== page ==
Let me give you an example. I did a presentation a few years ago to a marketing team at an agency on blogger outreach. This group of young ad pros wanted to know how to best connect with the mom audience. When I asked how many in the group of thirty were parents, two raised their hands. When I asked how often, in the course of developing a campaign, that those who weren’t parents made sure to run their thoughts and ideas by parents so as to get their feedback before developing them fully, nobody raised their hands. As anyone who is a parent knows, everything about your life changes once you have children. Your priorities change, your interests change, the way you think about every single thing in your life changes. And in most cases, unless you’ve experienced that, you have no idea what will really resonate with parents, or moms, or your intended audience. This? A classic example of not really understanding the audience you are trying to connect with and compel to action. Yet it happens all the time.
Loyalty and How Customers Interact With Brands in Social Media Channels
This train of thought—we’ll call it the loyalty train–was inspired by a recent report from DotMailer on how to build customer loyalty through email marketing campaigns. One part of the report I found particularly interesting focused on why customers interact with brands via social media channels—which I think has a big impact on customer loyalty (and really, on winning and keeping and which does a great job of showing marketers the differences between what we think and what customers think—and want. Take a look:
Notice that when prospects make time to interact with a brand in the social space they want what they want when they want it. Translated: they want to make a purchase, they are looking for a discount to help make that purchase more attractive, and they want to know what others think about that product or company. Conversely, marketers think that when prospects interact with them in social media channels that they are looking for information about new products, for general information, or to offer an opinion on products or services. In fact, most of the things that marketers think customers care about to a high degree? Well, customers really don’t care as much about those things as we marketers think they do.
What does this mean? Well, what they want is for us to give them a deal and a reason to buy. What we think they want is a bunch of general information. What I think is really fascinating is related to community management, no doubt because that’s one of the services we provide for clients on a regular basis. Notice that brands rate “being part of a community” high (61%) on the list of what we marketers think consumers want. Notice that consumers rate being part of the community the absolute lowest factor (22%) on their lists. If nothing else, that should inspire us all to reexamine our community management strategies. They don’t give a crap about being a part of our community. Again: they want what they want when they want it. And what they want, at least when they are connecting with us in the social media space, is the product or service we sell AND a good deal.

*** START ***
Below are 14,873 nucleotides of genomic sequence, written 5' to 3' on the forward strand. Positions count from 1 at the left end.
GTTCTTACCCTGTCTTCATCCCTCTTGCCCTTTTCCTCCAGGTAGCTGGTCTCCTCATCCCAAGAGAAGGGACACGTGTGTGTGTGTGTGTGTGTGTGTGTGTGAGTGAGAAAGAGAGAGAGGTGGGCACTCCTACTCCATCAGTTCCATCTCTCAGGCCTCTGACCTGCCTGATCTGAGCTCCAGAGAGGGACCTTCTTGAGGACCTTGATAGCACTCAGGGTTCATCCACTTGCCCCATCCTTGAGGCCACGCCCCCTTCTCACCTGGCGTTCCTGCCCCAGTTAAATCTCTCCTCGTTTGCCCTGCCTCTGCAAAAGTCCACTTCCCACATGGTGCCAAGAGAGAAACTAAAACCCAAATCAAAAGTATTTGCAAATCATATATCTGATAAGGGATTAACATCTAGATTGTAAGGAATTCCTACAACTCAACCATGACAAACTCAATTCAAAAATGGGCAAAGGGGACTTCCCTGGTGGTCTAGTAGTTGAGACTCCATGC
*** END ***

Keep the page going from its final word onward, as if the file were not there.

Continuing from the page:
So, how can we marketers do a better job of paying attention to and listening to our prospects and customers, and then delivering what they want and, of course, compelling them to buy? Here’s what I think.
Listen and Nurture
One of the most important things for marketers and brands is to work to understand what exactly it is that prospects and customers (and these are different groups of people, by the way), want, and then give it to them. In order to do that, monitoring and listening has got to be a key part of your marketing strategy and the tactics you employ. Consumers are telling us everything we want to know, and more, all day, every day—it’s all out there, all we have to do is care enough to listen and pay attention. There are so many tools and platforms and ways to help listen and, equally as important, analyze and digest the information we discover as a result. All too often, however, we just aren’t listening. That could be because we’re cheap and don’t want to allocate money for monitoring and data analysis. It could be because that while we, as marketers, understand how important that is, that our senior management (or our clients) do not). It could be, like that group of young advertising pros, that we think we know what matters to them and what they want when, in reality, we really don’t. And it could also be because we’re just not there yet ourselves when it comes to understanding why this is so important.
Listening allows us to understand how our prospects and customers talk about our product or services, or other, similar products or services. It allows us to understand their pain points, their needs, and desires. Listening also allows us to segment prospects and customers into groups based on behavior, purchase patterns, expressed needs, and then it allows us to nurture those relationships and…you guessed it, give them what they want when they want it. I sound like a broken record, but that’s really exactly what we all want, isn’t it?